Book Review | Reparations of the Heart: Toward a SWANA Futurity

Reparations of the Heart: Toward a SWANA Futurity
By Kristin Anahit Cass
Published by Fifth Wheel Press

In Reparations of the Heart: Toward a SWANA Futurity, artist and photographer Kristin Anahit Cass carries on the legacy of Armenian Futurism, an artistic and literary movement that grapples with the traumas inflicted by genocide and colonialism while envisioning a future of justice and healing. She imagines the world that “could have been, indeed that could be,” in her words, if SWANA peoples had not been subjected to colonialism and genocide and dispersed across the world. 

I look forward to being in conversation with Cass at the book launch of Reparations of the Heart on Friday, April 19, 2024 from 6-8 p.m., hosted by the Atamian Hovsepian Curatorial Practice in New York.

Reparations of the Heart moves chronologically between past, present and future. In part one, Ancestors, Cass photographs members of SWANA diasporas living in their ancestral homelands, free of colonial violence. In part two, The Republic of My Imagination, she depicts members of diverse SWANA communities, including Armenians, Assyrians and Yezidis, building a multicultural home in an Anatolia unravaged by genocide. In part three, A Planet of Our Own, she uses elements of science fiction, including space travel and advanced technology, to envision a just future.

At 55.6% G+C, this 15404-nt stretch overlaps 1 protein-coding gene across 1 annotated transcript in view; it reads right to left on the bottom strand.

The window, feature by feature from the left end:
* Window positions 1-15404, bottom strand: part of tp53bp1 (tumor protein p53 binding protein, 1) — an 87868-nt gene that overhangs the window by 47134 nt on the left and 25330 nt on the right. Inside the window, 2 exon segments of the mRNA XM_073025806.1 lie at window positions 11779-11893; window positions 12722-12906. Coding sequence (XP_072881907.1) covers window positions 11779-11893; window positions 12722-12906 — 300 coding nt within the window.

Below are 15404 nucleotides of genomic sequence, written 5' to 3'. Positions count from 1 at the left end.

“As for many marginalized groups, our existence and survival, our healing and our joy are all radical acts of defiance in the face of societies that seek to silence or eliminate us,” Cass writes in Reparations of the Heart

By the Light of Our Moons, from “Reparations of the Heart: Toward a SWANA Futurity” by Kristin Anahit Cass

In Cass’s narrative of history, colonialism, genocide and displacement give way to self-determination, restitution and joy, made possible by an unmoored connection to one’s land, heritage and ancestry. In their ancestral homelands, the subjects in Cass’s photography rest and play. Adorned in their ancestral clothes, they lie on carpets, contemplate art and literature, and prepare dolma and za’atar. They hold each other with affection and appear at peace and untroubled. 

By rewriting history, Cass presents an alternative vision for a better future. This practice in imagination interweaves the past and the future in the present by offering hope to the descendants of survivors of genocide and colonialism living in global diasporas. It also sketches a blueprint for how to create a utopia for SWANA communities. 

“By re-visioning the past, we assert agency over our own narratives, turning aside from the stories told by the colonialist powers that displaced us. This connection to our past informs our present and offers guidance for our futures,” Cass writes in Reparations of the Heart

In Cass’s vision of utopia, all are welcome. Her photographs depict people who are marginalized within SWANA communities along different vectors of identity, including gender, sexuality and race. Cass’s photography also embraces gender fluidity, depicting women dressed as their male ancestors; vulnerable, sensitive bonds between male friends; and androgynous expression.